The first thing that got me thinking was a name.  Not an idea.  The name “Lars” – a success story in this battle against reluctance.  I have a nephew called Lars.  He’s Dutch. I know a couple of people called Lars who are Danish and Swedish.  And then I wondered.  Could it be that Lars was not reading 25 books in English in his English class because he was perhaps reading them in his mother tongue?  Had anyone asked him about his reading in other languages?  Did anyone care?  Because caring is important.  I know, I have two children reading in their chosen tongues, Dutch and Chinese respectively.  And it’s a balancing act.  One in which you’re teetering on a beam of approval – that of your English teacher on the one hand and your family and / or language tutor/teacher on the other.  And that language teacher / tutor may not even be part of your school community, so if you’re too shy or to nervous or just plain don’t understand that reading is reading and that all reading counts in whatever language you’re reading in – well you’re not going to get credit for that reading.  NOT ONCE in the entire PD session did anyone at any point mention mother tongue reading (except me to my learning partner – but she knows me, and she’s one of us bilingual and multicultural types).  I looked around the room at the pretty homogenous bunch of language teachers around me and it wasn’t surprising. I wonder how many of them were bilingual? Of course that is not what they’d be selected on, but, their class demographic is built up of at least 50% bi- or multi-lingual students. Why are we not talking about this? I suspect because we are not even thinking about this.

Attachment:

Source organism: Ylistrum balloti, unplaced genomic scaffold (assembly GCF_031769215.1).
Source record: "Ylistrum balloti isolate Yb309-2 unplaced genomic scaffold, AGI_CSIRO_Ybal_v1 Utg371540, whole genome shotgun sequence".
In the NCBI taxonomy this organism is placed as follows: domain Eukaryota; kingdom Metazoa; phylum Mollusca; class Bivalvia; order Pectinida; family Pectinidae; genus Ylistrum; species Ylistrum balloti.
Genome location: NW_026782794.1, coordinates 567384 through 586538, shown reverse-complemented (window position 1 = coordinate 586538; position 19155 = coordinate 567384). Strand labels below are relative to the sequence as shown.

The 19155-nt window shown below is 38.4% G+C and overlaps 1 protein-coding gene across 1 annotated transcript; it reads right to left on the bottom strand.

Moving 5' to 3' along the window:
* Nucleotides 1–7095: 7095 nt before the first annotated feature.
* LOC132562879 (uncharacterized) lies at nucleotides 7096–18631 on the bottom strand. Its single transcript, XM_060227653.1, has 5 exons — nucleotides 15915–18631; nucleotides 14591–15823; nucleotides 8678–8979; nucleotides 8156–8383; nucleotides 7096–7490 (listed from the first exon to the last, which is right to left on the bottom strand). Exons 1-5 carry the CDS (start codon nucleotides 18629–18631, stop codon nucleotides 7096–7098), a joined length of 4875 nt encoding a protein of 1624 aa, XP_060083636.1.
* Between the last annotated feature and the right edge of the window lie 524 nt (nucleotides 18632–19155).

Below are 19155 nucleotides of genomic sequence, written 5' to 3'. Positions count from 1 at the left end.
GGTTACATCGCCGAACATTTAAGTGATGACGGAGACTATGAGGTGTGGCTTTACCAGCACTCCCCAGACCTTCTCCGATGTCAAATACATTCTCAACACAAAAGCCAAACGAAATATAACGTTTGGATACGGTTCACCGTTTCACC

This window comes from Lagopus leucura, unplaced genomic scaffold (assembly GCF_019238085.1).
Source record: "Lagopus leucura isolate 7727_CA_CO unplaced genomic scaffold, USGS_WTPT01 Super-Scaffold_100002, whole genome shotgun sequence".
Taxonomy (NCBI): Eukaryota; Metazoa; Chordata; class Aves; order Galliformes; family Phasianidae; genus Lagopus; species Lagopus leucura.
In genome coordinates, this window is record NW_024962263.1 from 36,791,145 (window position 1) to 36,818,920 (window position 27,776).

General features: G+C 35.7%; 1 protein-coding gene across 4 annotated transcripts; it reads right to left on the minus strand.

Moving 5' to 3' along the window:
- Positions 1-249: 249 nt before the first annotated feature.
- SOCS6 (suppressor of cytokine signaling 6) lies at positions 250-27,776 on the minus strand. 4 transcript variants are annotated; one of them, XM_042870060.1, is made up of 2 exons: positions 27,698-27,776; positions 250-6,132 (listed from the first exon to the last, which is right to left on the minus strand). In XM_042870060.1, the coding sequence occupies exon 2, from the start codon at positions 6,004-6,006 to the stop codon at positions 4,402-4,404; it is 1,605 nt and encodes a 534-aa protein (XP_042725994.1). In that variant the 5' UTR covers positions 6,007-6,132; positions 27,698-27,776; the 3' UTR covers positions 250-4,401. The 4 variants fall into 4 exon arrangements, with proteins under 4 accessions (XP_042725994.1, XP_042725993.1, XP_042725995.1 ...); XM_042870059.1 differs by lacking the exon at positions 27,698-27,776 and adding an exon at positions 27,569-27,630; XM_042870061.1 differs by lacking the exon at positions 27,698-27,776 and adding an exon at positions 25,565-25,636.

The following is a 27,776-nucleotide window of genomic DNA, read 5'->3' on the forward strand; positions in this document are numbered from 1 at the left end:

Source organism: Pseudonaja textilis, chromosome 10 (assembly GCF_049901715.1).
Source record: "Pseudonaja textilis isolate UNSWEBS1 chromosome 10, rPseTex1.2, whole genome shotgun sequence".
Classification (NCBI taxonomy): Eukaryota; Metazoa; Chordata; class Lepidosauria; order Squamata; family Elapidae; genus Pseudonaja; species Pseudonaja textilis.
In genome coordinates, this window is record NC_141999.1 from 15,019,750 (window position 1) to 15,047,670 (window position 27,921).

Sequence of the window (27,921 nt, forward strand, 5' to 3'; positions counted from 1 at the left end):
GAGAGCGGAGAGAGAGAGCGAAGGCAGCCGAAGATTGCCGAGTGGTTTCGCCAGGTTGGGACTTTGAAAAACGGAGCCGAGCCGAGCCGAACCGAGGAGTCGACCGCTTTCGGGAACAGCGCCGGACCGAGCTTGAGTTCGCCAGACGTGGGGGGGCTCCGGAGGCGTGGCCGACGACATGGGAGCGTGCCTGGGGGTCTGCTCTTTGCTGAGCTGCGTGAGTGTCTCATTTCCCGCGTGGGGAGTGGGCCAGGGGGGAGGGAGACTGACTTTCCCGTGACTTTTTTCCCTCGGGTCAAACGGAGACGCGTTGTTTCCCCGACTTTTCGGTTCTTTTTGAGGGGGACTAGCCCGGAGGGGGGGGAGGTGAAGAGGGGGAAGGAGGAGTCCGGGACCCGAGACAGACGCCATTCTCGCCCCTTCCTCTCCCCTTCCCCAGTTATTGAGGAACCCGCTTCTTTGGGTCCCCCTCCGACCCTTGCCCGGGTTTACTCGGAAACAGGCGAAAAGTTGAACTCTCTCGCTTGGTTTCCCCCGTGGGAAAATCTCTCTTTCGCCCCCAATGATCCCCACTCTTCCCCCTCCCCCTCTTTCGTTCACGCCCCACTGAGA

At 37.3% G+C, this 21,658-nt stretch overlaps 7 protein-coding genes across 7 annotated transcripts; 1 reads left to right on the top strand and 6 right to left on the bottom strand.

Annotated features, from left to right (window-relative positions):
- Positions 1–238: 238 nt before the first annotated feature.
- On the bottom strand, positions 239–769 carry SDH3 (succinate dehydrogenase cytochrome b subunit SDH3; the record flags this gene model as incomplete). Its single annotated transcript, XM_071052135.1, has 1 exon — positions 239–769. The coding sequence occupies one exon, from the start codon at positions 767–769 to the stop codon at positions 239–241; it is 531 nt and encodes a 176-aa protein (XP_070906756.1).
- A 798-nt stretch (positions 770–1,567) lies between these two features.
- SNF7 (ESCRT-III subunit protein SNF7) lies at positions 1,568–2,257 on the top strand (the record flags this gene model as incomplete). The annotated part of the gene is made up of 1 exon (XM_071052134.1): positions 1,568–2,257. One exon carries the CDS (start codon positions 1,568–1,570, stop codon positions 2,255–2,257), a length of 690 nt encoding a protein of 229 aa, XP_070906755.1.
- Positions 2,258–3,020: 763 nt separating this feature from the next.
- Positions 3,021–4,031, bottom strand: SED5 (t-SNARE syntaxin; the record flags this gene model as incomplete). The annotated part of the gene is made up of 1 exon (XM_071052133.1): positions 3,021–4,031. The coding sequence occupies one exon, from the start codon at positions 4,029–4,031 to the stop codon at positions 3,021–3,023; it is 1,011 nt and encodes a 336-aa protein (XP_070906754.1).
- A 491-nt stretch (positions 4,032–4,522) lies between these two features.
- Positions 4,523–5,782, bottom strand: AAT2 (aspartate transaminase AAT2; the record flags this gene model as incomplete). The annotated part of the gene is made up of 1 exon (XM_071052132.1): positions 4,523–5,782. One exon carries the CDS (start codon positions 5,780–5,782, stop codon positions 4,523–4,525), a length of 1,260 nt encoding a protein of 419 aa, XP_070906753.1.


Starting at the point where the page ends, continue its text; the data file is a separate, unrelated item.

Research shows, if you’re interested in it and if you want to acknowledge it, that languages at a CALP (Cognitive academic language proficiency level) scaffold and complement each other.  And if we’ve been doing our job correctly as parents and educators, by the time kids are in secondary school they should have a CALP level in at least one of their languages so it shouldn’t matter too much which language is being read most.   But are we even thinking about this? Is it even on our teaching horizon?